This past week I stopped into one of my favorite (indoor) places on the Estuary: the San Francisco Bay Model in Sausalito. Built by the Army Corps of Engineers in the 1950s, the model was used up until 2000 to simulate the effects of changes to the Estuary. It let engineers study the impacts of dredging, filling, and water diversions before projects were implemented in the real world. (Nowadays, high speed computers do the job.)
About the size of two football fields, it is one of the largest tidal hydraulic models in the world and a great place to get a giants’ eye view of the Bay-Delta’s workings. Each time I visit, as I stand on the Alameda shoreline and look out across that watery expanse to a tiny Golden Gate Bridge, I suppress a secret, fleeting urge to climb onto the model and go wading around this miniature landscape as if I were Godzilla.
I start my tour by turning left past the Oakland Airport, skirting around the South Bay, and walking up the Peninsula to the Golden Gate Bridge. As I stand in what would be San Francisco, the Central Bay is to my right. To my left, a large pool of water, a “Tide Hut,” and a set of loud pumps (admittedly not quite as melodic as crashing waves), stand in for the ocean.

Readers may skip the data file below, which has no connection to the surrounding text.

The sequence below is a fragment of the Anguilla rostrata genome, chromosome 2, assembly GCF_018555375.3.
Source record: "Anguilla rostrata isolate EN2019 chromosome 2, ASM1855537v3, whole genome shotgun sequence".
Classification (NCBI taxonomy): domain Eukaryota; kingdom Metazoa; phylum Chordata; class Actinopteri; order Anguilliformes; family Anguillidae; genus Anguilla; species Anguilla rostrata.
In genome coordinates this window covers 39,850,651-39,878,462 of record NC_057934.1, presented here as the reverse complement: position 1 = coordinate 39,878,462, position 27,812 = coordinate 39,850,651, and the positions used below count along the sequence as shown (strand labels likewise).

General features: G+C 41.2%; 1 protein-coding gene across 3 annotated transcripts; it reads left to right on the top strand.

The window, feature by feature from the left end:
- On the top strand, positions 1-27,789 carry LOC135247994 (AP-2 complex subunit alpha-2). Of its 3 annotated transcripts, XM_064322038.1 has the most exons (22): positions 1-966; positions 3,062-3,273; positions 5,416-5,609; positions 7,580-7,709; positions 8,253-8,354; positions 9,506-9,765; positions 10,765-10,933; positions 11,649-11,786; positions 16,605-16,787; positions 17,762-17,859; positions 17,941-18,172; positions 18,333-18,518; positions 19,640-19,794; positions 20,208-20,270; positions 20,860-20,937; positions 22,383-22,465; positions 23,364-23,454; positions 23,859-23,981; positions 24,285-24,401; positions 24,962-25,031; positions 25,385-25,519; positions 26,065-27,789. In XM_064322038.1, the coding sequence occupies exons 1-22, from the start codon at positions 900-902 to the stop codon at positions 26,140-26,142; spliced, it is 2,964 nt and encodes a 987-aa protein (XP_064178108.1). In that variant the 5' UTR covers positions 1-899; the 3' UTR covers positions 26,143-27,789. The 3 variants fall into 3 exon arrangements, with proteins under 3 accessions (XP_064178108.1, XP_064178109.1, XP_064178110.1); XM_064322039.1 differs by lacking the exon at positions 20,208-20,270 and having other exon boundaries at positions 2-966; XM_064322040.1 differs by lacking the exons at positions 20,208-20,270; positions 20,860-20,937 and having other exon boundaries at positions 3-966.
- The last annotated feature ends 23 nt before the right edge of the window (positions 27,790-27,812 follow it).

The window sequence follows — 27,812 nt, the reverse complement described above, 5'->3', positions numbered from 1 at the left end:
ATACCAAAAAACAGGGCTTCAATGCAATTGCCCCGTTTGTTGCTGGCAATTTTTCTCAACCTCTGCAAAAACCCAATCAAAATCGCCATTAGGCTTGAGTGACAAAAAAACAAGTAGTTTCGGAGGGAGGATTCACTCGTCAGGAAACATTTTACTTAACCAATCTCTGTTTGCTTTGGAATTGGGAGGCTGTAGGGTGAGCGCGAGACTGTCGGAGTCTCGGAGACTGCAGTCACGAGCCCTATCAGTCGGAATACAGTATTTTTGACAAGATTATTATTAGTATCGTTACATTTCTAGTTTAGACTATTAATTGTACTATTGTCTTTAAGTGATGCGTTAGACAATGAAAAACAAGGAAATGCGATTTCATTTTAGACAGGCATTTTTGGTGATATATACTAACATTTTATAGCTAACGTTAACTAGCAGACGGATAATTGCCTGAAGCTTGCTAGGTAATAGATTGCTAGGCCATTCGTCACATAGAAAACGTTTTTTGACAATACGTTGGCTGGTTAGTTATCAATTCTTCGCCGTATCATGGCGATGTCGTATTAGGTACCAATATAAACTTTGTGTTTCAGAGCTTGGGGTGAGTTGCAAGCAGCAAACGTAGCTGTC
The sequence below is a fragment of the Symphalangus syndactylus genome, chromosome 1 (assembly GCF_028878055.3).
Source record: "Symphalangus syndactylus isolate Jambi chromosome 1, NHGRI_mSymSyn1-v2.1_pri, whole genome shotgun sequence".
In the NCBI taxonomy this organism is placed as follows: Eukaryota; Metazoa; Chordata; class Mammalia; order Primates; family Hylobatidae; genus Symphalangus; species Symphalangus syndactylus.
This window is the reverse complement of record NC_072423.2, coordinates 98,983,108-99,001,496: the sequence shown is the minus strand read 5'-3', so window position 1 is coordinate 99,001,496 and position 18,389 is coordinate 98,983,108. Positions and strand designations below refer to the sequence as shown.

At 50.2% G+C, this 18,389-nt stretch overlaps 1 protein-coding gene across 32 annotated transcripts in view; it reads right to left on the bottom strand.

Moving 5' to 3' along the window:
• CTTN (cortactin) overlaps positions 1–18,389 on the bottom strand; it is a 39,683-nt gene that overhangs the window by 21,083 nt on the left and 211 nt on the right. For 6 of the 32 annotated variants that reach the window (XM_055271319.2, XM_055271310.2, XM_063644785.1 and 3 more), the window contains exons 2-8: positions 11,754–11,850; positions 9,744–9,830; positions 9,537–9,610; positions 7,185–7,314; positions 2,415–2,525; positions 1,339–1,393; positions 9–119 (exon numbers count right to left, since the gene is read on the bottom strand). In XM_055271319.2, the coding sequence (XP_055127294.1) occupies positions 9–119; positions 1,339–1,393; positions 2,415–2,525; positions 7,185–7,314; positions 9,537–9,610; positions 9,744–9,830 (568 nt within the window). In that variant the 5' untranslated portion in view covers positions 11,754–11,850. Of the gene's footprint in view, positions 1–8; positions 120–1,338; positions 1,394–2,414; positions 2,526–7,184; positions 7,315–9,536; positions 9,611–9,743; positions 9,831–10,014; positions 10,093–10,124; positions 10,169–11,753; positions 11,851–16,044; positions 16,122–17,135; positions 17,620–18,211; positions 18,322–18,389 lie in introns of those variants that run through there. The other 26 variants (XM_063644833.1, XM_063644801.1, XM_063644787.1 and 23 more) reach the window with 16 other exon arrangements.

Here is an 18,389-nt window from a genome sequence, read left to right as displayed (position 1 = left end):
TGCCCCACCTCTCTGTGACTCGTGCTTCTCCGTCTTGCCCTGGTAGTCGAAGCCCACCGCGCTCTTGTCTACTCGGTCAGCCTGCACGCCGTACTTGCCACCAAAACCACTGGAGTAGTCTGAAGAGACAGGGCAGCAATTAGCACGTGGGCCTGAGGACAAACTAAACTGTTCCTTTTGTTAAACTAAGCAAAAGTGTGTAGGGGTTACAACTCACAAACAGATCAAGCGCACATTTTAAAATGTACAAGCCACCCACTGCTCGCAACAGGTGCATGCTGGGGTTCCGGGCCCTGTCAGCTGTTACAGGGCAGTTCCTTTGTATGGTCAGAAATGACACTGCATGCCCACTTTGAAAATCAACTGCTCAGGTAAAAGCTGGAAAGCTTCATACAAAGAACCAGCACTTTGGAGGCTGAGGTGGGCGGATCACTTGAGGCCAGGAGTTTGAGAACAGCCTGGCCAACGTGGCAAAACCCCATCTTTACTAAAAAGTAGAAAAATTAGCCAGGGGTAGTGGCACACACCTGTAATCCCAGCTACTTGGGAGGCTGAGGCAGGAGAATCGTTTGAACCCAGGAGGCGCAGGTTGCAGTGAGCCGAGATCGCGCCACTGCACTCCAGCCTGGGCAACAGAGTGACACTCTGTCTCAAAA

I circumnavigate the Pacific.
Strolling north along the Marin shoreline, I find myself in my own neck of the woods and pass tributary creeks whose names I know: Corte Madera Creek, San Rafael Creek (my home watershed), Galinas Greek, Novato Creek. That is one of the coolest things about the model: In our daily lives we get to know the bits of the Bay we glimpse out our windows or pass on our commutes, but it is easy to forget that what we see is part of a vast estuary—the largest on the west coast of the Americas. The model lets us see how our “Bay bits” fit into the much larger whole.
Rounding the northern edge of San Pablo Bay and continuing to stroll “upstream,” I pass the Carquinez Strait, and then the water opens out into the reaches of Suisun Bay. My tour ends at the Delta, where California’s two longest rivers, the Sacramento and the San Joaquin, come together amidst a complex tangle of sloughs, levees, and canals. A number of things strike me (apart from monster movie fantasies) every time I visit:
Where are your favorite (indoor or outdoor) places to discover the Estuary? Post your comments below.
Ann Dickinson is Communications Manager for The Bay Institute (www.bay.org), a nonprofit research, education, and advocacy organization dedicated to protecting and restoring San Francisco Bay and its watershed, “from the Sierra to the sea.”